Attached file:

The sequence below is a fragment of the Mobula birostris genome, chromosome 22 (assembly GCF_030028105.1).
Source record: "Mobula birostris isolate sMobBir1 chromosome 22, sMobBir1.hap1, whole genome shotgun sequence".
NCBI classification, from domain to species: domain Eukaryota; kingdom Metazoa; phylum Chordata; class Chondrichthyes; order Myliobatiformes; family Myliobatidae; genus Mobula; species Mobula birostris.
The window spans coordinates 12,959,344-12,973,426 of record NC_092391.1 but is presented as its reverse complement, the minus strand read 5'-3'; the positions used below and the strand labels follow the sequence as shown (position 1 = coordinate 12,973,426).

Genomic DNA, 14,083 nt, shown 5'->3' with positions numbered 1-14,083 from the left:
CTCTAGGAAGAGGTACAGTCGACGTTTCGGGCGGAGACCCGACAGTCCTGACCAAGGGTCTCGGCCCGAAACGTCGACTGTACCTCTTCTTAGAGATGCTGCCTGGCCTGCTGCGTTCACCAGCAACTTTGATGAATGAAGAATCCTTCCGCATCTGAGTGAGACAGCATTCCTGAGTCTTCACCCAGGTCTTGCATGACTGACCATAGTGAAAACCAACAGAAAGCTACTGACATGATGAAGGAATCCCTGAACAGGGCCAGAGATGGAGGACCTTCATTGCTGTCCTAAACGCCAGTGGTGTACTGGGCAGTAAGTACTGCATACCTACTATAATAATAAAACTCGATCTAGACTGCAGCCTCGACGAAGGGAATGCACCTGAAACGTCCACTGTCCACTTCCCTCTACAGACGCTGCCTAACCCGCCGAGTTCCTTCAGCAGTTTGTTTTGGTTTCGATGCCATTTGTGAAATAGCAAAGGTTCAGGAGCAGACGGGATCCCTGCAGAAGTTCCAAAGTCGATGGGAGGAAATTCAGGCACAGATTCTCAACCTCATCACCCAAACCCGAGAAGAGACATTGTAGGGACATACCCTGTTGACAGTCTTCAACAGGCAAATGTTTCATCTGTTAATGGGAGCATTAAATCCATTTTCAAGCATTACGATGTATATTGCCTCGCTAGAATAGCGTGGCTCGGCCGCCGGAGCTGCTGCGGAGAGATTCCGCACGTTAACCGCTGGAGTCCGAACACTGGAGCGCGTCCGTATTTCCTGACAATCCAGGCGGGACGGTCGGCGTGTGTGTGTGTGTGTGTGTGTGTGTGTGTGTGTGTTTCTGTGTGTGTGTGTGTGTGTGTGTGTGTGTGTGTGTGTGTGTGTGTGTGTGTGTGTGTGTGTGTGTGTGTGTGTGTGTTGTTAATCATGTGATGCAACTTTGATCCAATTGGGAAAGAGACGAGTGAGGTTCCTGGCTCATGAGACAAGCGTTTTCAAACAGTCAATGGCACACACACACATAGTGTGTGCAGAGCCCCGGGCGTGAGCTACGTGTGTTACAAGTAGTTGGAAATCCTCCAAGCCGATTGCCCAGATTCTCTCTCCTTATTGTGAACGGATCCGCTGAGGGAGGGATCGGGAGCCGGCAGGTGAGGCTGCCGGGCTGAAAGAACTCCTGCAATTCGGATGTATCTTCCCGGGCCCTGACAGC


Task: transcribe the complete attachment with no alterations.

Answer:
The sequence below is a fragment of the Mobula birostris genome, chromosome 22 (assembly GCF_030028105.1).
Source record: "Mobula birostris isolate sMobBir1 chromosome 22, sMobBir1.hap1, whole genome shotgun sequence".
NCBI classification, from domain to species: domain Eukaryota; kingdom Metazoa; phylum Chordata; class Chondrichthyes; order Myliobatiformes; family Myliobatidae; genus Mobula; species Mobula birostris.
The window spans coordinates 12,959,344-12,973,426 of record NC_092391.1 but is presented as its reverse complement, the minus strand read 5'-3'; the positions used below and the strand labels follow the sequence as shown (position 1 = coordinate 12,973,426).

Genomic DNA, 14,083 nt, shown 5'->3' with positions numbered 1-14,083 from the left:
CTCTAGGAAGAGGTACAGTCGACGTTTCGGGCGGAGACCCGACAGTCCTGACCAAGGGTCTCGGCCCGAAACGTCGACTGTACCTCTTCTTAGAGATGCTGCCTGGCCTGCTGCGTTCACCAGCAACTTTGATGAATGAAGAATCCTTCCGCATCTGAGTGAGACAGCATTCCTGAGTCTTCACCCAGGTCTTGCATGACTGACCATAGTGAAAACCAACAGAAAGCTACTGACATGATGAAGGAATCCCTGAACAGGGCCAGAGATGGAGGACCTTCATTGCTGTCCTAAACGCCAGTGGTGTACTGGGCAGTAAGTACTGCATACCTACTATAATAATAAAACTCGATCTAGACTGCAGCCTCGACGAAGGGAATGCACCTGAAACGTCCACTGTCCACTTCCCTCTACAGACGCTGCCTAACCCGCCGAGTTCCTTCAGCAGTTTGTTTTGGTTTCGATGCCATTTGTGAAATAGCAAAGGTTCAGGAGCAGACGGGATCCCTGCAGAAGTTCCAAAGTCGATGGGAGGAAATTCAGGCACAGATTCTCAACCTCATCACCCAAACCCGAGAAGAGACATTGTAGGGACATACCCTGTTGACAGTCTTCAACAGGCAAATGTTTCATCTGTTAATGGGAGCATTAAATCCATTTTCAAGCATTACGATGTATATTGCCTCGCTAGAATAGCGTGGCTCGGCCGCCGGAGCTGCTGCGGAGAGATTCCGCACGTTAACCGCTGGAGTCCGAACACTGGAGCGCGTCCGTATTTCCTGACAATCCAGGCGGGACGGTCGGCGTGTGTGTGTGTGTGTGTGTGTGTGTGTGTGTGTGTTTCTGTGTGTGTGTGTGTGTGTGTGTGTGTGTGTGTGTGTGTGTGTGTGTGTGTGTGTGTGTGTGTGTGTGTGTGTGTGTTGTTAATCATGTGATGCAACTTTGATCCAATTGGGAAAGAGACGAGTGAGGTTCCTGGCTCATGAGACAAGCGTTTTCAAACAGTCAATGGCACACACACACATAGTGTGTGCAGAGCCCCGGGCGTGAGCTACGTGTGTTACAAGTAGTTGGAAATCCTCCAAGCCGATTGCCCAGATTCTCTCTCCTTATTGTGAACGGATCCGCTGAGGGAGGGATCGGGAGCCGGCAGGTGAGGCTGCCGGGCTGAAAGAACTCCTGCAATTCGGATGTATCTTCCCGGGCCCTGACAGC